In vitro methods:
For in vitro analyses of trans-neuronal spread, superior cervical ganglion (SCG) neurons from embryonic rats will be cultured in a two-chamber "Campenot" system and infected with fluorescently-labeled PRV. The chamber system enables the isolation of SCG cell bodies from their axon terminals and the neurons to which they connect, thereby separating the site of infection from the site of viral egress. We have found that spread from one chamber compartment to another requires intact axons; thus, in vitro viral spread is axon-mediated, as in vivo spread. PRV gD is an essential viral ligand required for the entry and fusion of extracellular virions to cells by binding various cellular receptors including herpesvirus entry mediator (HVEM), nectin-1 and nectin-2. Using this two-chamber system, we have demonstrated that gD is not required for trans-neuronal spread, implying that mature extracellular infectious particles may not be involved in this neuron-to-neuron spread. We also have shown that PRV-Bartha, an attenuated virus defective in anterograde spread, fails to spread from one chamber to the next, thus faithfully recapitulating in vitro what has been observed in vivo neural circuits. These chambers will be used to define both PRV and host genes required for trans-neuronal spread. In addition, live imaging of individual viral particles spreading to target cells should illuminate how the virus enters the target neurons, and more specifically, if the infection spreads via synaptic connections.
In vivo methods: The submandibular ganglion (SMG) has been used for imaging of synapses during development and will serve as an in vivo model for viral spread. Injection of fluorescently labeled PRV strains into surgically exposed salivary glands in anesthetized mice results specifically in the infection of the SMG, and not the surrounding tissues. Upon spread from the salivary tissue to the SMG, PRV undergoes replication in SMG cell bodies and subsequently spreads to the superior salivatory nucleus (SSN) located in the brain stem. We have focused our studies on the retrograde movements of individual viral particles traveling from the submandibular ganglion cells to the SSN axon termini. To aid in the visualization of individual SSN-SMG synapses by two-photon microscopy, we have utilized transgenic mice that express thy1-YFP specifically in the SSN cell bodies, axons and synaptic boutons. SMG have small post-synaptic “spikes” rather than dendrites, subsequently, the YFP+ boutons synapse close to the cell bodies. We have simultaneously imaged individual viral particles and synaptic boutons by TPLSM using Thy1-YFP mice infected with PRV expressing a CFP-capsid fusion protein. SBFSEM allows for the semi-automated acquisition of 3D datasets at nanoscopic resolution. In collaboration with Winfried Denk’s lab (MPI, Heidelberg, Germany), we have used SBFSEM to collect datasets of viral distribution and organization within an infected ganglion cells. Using this technique, we have found “pockets” of virus in the post-synaptic “spikes” and in the pre-synaptic axons emanating from the brain stem, suggesting that PRV uses synapses for spread between neurons.

Several neuroinvasive viruses can be used to study the mammalian nervous system. In particular, infection by pseudorabies virus (PRV), an a-herpesvirus with broad host range, reveals chains of functionally-connected neurons in the nervous systems of a variety of mammals. The specificity of PRV trans-neuronal spread has been established in several systems using rather standard methods of histology and microscopy. The work supported by this grant enabled us to develop and apply novel imaging approaches, enabling us to study infection in living cells and tissues. Modern imaging technology will provide a more detailed understanding of the architecture of the nervous system as well as insights into processes of neuronal infection.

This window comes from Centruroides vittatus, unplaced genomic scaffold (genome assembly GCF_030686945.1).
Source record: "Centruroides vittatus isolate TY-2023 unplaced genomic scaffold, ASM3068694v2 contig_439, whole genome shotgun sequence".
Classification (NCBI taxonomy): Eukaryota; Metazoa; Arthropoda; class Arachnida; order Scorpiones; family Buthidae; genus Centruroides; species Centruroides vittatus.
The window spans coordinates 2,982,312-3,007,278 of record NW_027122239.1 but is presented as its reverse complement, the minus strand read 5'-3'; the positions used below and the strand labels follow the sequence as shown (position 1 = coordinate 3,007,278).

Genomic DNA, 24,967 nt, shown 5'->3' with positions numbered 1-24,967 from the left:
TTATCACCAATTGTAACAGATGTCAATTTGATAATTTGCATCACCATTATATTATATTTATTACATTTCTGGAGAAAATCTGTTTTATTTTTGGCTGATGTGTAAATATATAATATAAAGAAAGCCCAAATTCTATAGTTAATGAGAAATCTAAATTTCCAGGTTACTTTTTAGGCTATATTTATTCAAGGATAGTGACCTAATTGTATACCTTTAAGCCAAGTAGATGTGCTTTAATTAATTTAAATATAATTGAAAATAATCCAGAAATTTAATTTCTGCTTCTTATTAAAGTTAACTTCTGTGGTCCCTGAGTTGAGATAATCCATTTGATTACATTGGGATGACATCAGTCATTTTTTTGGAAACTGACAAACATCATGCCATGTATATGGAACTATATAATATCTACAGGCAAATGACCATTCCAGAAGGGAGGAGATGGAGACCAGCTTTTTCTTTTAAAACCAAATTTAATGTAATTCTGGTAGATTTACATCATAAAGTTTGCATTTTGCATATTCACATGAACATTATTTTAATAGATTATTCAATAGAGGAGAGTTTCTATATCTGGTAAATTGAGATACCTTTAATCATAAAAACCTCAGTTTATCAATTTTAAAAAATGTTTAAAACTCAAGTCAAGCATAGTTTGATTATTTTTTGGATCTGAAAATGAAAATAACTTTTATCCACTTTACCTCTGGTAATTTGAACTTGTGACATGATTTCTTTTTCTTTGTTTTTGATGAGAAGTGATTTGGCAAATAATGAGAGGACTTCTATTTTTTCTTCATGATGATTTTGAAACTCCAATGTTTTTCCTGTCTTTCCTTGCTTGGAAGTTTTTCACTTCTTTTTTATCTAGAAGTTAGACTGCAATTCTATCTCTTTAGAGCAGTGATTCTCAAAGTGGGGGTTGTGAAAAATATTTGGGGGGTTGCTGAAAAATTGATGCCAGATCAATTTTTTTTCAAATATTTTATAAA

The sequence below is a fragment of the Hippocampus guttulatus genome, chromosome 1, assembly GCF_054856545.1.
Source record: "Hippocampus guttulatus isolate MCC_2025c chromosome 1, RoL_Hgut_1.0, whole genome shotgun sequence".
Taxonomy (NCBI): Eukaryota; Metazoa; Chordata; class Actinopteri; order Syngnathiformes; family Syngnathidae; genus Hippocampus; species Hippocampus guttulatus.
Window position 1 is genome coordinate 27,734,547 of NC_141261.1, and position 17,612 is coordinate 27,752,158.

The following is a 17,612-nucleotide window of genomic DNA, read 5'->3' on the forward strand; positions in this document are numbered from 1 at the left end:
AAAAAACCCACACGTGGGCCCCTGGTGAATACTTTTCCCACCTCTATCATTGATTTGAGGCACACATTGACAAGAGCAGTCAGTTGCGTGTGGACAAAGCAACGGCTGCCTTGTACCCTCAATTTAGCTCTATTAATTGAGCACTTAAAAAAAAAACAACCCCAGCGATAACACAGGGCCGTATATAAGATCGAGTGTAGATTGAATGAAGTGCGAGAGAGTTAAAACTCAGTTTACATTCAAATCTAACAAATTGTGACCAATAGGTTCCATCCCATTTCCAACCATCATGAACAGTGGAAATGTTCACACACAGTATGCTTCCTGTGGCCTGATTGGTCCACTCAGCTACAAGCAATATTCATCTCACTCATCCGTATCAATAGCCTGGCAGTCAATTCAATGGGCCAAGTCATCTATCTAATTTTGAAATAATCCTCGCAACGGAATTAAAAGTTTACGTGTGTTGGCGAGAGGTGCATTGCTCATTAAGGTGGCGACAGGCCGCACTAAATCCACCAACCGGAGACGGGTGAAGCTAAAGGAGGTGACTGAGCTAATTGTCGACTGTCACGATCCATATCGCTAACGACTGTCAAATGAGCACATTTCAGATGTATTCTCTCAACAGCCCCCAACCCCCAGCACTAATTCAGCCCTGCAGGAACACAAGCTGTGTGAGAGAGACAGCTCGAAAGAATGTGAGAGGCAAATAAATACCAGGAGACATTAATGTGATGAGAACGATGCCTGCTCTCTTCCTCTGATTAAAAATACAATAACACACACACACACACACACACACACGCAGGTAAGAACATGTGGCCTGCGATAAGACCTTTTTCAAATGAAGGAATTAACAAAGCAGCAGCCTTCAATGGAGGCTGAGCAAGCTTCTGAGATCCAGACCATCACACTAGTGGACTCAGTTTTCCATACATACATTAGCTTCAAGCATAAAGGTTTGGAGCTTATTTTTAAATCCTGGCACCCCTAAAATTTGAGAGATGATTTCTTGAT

Selected Publications

Feierbach B., Bisher M., Goodhouse J., and Enquist L.W. In vitro analysis of transneuronal spread of an alphaherpesvirus infection in peripheral nervous system neurons.  J Virol. 2007 Jul;81(13):6846-57 .

Smith G.A., Pomeranz L., Gross S.P., and Enquist L.W.. Local modulation of plus-end transport targets herpesvirus entry and egress in sensory axons.  Proc Natl Acad Sci U S A. 2004 Nov 9;101(45):16034-9 .

Enquist L.W. Exploiting circuit-specific spread of pseudorabies virus in the central nervous system: insights to pathogenesis and circuit tracers.  J Infect Dis . 2002 Dec 1;186 Suppl 2:S209-14.

Lyman MG, Feierbach B, Curanovic D, Bisher M, Enquist LW. Pseudorabies virus us9 directs axonal sorting of viral capsids. J Virol., 81(20):11363-11371, 2007.

Ch’ng TH, Spear PG, Struyf F, Enquist LW. Glycoprotein D-independent spread of pseudorabies virus infection in cultured peripheral nervous system neurons in a compartmented system. J Virol., 81(19):10742-10757, 2007.

Viney TJ, Balint K, Hillier D, Siegert S, Boldogkoi Z, Enquist LW, Meister M, Cepko CL, Roska B. Local Retinal Circuits of Melanopsin- Containing Ganglion Cells Identified by Transsynaptic Viral Tracing. Curr Biol., 17(11):981-988, 2007.

Favoreel HW, Enquist LW, Feierbach B. Actin and Rho GTPases in herpesvirus biology. Tr Microbiol., 15(9):426-433, 2007.

Feierbach B, Piccinotti S, Bisher M, Denk W, Enquist LW. Alpha-herpesvirus infection induces the formation of nuclear actin filaments. PLoS Pathog., 2(8):e85, 2006.